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Artist: Al Green

Al Green

Bio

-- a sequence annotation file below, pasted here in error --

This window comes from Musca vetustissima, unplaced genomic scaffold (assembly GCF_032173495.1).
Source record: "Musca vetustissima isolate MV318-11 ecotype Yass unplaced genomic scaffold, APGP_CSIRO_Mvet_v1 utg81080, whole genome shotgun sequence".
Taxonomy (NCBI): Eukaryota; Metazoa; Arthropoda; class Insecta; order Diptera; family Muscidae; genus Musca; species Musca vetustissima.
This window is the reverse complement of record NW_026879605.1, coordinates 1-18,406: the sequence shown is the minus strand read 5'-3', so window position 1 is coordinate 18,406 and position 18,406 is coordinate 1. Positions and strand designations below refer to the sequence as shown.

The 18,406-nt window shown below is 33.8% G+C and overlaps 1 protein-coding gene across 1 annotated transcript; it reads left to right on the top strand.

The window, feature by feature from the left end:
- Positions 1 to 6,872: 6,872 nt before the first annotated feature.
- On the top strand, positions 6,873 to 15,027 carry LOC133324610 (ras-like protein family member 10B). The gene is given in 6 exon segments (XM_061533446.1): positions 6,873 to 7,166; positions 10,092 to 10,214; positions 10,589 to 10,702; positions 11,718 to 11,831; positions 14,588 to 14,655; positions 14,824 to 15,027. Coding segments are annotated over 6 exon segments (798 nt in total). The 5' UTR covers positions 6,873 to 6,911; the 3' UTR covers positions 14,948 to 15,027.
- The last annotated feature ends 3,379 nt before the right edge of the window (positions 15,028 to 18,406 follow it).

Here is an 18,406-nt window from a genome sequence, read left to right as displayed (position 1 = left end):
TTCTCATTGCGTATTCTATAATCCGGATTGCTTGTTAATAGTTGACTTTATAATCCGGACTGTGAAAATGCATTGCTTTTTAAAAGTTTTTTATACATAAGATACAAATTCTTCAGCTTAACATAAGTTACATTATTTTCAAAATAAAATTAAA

Reverend Albert Green (born April 13 1946 in Forrest City, Arkansas) is an American Grammy award winning soul and gospel singer who enjoyed great popularity in the 70s with hit singles such as "Let's Stay Together", Tired of Being Alone", and "You Oughta Be With Me". Green has boasted a voice capable of both fluid high streams of sugar and deep south growls and rasps. He has sold over 20 million records worldwide, and he was also inducted into the Rock and Roll Hall of Fame in 1995, being referred to as "one of the most gifted purveyors of soul music." Green was born in Forrest City, Arkansas. He started performing at age ten in a Forrest City quartet called the Greene Brothers; he dropped the final "E" from his last name years later as a solo artist. They toured extensively in the mid-1950s in the South until the Greenes moved to Grand Rapids, Michigan, when they began to tour around Michigan. His father kicked him out of the group because he caught Green listening to Jackie Wilson. In 1967 at the age of 16, Al formed an R&B group, Al Green & the Creations, with several of his high-school friends. Two Creation members, Curtis Rogers and Palmer James, founded their own independent record company, Hot Line Music Journal, and had the group record for the label. By that time, the Creations had been re-named the Soul Mates. The group's first single, "Back Up Train," became a surprise hit, climbing to number five on the R&B charts early in 1968. The Soul Mates attempted to record another hit, but all of their subsequent singles failed to find an audience. In 1969, Al Green met bandleader and Hi Records vice president Willie Mitchell while on tour in Midland, Texas. Impressed with Green's voice, he signed the singer to Hi Records, and began collaborating with Al on his debut album He was perhaps the ideal complement to the orchestral, syrupy, strong soul production work of Hi Records wizard Willie Mitchell, who also helmed 70s classics for Syl Johnson, Ann Peebles, and himself. On October 18, 1974, Mary Woodson, a woman who was his longtime girlfriend, threw a large pot of sticky boiling grits on him as he was preparing to shower, because he didn't want to get married. She committed suicide in minutes, which deeply affected Green to turn to God and religion. This assault from behind ca